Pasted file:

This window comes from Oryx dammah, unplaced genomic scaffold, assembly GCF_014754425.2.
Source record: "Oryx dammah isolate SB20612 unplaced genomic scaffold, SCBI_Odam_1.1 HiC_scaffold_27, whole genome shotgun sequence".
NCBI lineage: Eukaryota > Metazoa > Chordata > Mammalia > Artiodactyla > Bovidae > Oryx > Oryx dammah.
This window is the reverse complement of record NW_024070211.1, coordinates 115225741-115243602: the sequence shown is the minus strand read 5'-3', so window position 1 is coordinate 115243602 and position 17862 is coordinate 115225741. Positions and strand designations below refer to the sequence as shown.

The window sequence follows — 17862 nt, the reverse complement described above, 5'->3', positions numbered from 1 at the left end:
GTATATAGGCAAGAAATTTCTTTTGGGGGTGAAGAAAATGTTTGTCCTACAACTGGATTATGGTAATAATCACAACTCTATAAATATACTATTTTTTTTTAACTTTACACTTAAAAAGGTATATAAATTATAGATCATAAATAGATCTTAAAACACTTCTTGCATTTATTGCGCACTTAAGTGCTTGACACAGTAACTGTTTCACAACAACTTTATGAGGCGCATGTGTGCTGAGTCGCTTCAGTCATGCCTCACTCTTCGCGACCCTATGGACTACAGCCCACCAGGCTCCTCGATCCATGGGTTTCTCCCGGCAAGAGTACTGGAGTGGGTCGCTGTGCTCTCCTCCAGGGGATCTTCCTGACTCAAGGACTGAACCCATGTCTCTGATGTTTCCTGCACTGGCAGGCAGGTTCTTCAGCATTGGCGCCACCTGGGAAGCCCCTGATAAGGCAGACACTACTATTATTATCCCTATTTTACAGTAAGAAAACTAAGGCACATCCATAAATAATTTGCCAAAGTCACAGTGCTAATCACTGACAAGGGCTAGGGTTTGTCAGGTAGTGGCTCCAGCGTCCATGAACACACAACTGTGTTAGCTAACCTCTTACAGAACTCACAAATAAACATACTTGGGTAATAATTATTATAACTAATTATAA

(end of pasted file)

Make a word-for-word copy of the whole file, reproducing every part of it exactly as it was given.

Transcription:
This window comes from Oryx dammah, unplaced genomic scaffold, assembly GCF_014754425.2.
Source record: "Oryx dammah isolate SB20612 unplaced genomic scaffold, SCBI_Odam_1.1 HiC_scaffold_27, whole genome shotgun sequence".
NCBI lineage: Eukaryota > Metazoa > Chordata > Mammalia > Artiodactyla > Bovidae > Oryx > Oryx dammah.
This window is the reverse complement of record NW_024070211.1, coordinates 115225741-115243602: the sequence shown is the minus strand read 5'-3', so window position 1 is coordinate 115243602 and position 17862 is coordinate 115225741. Positions and strand designations below refer to the sequence as shown.

The window sequence follows — 17862 nt, the reverse complement described above, 5'->3', positions numbered from 1 at the left end:
GTATATAGGCAAGAAATTTCTTTTGGGGGTGAAGAAAATGTTTGTCCTACAACTGGATTATGGTAATAATCACAACTCTATAAATATACTATTTTTTTTTAACTTTACACTTAAAAAGGTATATAAATTATAGATCATAAATAGATCTTAAAACACTTCTTGCATTTATTGCGCACTTAAGTGCTTGACACAGTAACTGTTTCACAACAACTTTATGAGGCGCATGTGTGCTGAGTCGCTTCAGTCATGCCTCACTCTTCGCGACCCTATGGACTACAGCCCACCAGGCTCCTCGATCCATGGGTTTCTCCCGGCAAGAGTACTGGAGTGGGTCGCTGTGCTCTCCTCCAGGGGATCTTCCTGACTCAAGGACTGAACCCATGTCTCTGATGTTTCCTGCACTGGCAGGCAGGTTCTTCAGCATTGGCGCCACCTGGGAAGCCCCTGATAAGGCAGACACTACTATTATTATCCCTATTTTACAGTAAGAAAACTAAGGCACATCCATAAATAATTTGCCAAAGTCACAGTGCTAATCACTGACAAGGGCTAGGGTTTGTCAGGTAGTGGCTCCAGCGTCCATGAACACACAACTGTGTTAGCTAACCTCTTACAGAACTCACAAATAAACATACTTGGGTAATAATTATTATAACTAATTATAA